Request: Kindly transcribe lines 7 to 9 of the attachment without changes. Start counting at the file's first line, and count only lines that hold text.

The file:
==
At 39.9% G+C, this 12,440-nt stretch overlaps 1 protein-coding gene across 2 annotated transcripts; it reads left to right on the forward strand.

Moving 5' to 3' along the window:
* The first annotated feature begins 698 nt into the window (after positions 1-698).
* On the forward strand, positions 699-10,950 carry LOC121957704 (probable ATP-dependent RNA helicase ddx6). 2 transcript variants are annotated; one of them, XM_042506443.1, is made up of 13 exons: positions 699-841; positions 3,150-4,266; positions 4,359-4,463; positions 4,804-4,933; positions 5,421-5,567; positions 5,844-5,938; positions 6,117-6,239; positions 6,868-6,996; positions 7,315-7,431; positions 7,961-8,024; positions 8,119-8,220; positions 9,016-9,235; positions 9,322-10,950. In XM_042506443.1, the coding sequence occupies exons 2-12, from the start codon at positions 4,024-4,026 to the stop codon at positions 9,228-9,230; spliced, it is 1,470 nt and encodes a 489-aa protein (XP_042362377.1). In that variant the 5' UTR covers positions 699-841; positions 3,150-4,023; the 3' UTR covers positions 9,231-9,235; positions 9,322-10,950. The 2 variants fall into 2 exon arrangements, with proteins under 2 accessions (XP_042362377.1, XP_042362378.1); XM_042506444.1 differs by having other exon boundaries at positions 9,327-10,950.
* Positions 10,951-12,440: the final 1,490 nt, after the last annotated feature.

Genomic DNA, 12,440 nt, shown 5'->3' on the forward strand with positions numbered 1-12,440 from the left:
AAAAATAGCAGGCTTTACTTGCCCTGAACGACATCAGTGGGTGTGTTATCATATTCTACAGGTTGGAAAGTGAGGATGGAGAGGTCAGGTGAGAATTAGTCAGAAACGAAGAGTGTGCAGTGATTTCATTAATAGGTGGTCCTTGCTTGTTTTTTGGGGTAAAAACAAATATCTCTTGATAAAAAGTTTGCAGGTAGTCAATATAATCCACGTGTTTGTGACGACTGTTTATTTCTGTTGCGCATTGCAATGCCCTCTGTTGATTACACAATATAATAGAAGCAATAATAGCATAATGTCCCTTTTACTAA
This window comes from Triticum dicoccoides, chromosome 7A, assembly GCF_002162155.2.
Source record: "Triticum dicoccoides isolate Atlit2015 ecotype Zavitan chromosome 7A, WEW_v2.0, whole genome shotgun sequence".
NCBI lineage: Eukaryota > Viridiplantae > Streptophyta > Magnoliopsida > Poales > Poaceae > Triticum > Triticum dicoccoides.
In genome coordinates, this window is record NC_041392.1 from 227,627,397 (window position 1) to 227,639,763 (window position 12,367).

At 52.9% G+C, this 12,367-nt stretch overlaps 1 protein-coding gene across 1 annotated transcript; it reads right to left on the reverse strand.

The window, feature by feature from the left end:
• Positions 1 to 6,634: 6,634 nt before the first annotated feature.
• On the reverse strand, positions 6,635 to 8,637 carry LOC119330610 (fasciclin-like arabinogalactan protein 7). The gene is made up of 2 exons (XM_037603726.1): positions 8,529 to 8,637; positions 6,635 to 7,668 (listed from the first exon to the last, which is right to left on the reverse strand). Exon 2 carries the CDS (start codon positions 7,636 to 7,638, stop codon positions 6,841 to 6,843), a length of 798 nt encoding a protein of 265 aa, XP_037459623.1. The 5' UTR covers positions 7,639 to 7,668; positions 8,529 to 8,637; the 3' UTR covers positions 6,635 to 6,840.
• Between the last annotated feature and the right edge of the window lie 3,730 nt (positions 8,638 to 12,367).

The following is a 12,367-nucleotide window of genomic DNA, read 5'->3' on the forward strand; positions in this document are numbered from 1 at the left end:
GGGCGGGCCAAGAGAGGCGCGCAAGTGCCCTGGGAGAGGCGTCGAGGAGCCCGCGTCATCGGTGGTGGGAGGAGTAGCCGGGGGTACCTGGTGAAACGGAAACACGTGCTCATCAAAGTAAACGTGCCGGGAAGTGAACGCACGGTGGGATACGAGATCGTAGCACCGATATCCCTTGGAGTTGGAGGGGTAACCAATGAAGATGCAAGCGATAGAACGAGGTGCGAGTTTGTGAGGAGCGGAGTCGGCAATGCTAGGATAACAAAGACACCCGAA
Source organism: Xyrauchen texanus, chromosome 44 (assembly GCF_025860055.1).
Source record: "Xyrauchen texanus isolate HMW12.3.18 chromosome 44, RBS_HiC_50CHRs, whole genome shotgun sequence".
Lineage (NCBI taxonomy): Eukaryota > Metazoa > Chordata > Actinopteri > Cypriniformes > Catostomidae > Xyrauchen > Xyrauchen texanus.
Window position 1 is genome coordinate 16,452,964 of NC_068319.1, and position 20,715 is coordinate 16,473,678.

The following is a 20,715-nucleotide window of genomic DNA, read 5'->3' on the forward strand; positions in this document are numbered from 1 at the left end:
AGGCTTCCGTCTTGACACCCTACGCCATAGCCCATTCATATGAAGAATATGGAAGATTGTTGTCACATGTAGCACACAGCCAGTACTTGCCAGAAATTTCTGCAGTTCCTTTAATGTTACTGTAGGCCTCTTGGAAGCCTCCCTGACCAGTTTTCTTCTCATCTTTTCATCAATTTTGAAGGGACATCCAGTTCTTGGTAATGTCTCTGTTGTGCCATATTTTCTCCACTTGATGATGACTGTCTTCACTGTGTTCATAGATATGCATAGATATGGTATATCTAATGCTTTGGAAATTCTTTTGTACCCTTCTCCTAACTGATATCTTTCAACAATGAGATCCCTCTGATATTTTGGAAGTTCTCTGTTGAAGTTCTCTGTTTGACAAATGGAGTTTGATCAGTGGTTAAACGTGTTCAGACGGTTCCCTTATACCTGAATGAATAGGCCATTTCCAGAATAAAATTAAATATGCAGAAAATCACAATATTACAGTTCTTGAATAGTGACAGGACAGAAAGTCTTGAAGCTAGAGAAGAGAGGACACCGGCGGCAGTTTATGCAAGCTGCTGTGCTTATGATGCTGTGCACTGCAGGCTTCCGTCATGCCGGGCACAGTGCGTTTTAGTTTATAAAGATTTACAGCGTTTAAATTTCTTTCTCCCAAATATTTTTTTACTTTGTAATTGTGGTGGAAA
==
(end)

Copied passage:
AAAAATAGCAGGCTTTACTTGCCCTGAACGACATCAGTGGGTGTGTTATCATATTCTACAGGTTGGAAAGTGAGGATGGAGAGGTCAGGTGAGAATTAGTCAGAAACGAAGAGTGTGCAGTGATTTCATTAATAGGTGGTCCTTGCTTGTTTTTTGGGGTAAAAACAAATATCTCTTGATAAAAAGTTTGCAGGTAGTCAATATAATCCACGTGTTTGTGACGACTGTTTATTTCTGTTGCGCATTGCAATGCCCTCTGTTGATTACACAATATAATAGAAGCAATAATAGCATAATGTCCCTTTTACTAA
This window comes from Triticum dicoccoides, chromosome 7A, assembly GCF_002162155.2.
Source record: "Triticum dicoccoides isolate Atlit2015 ecotype Zavitan chromosome 7A, WEW_v2.0, whole genome shotgun sequence".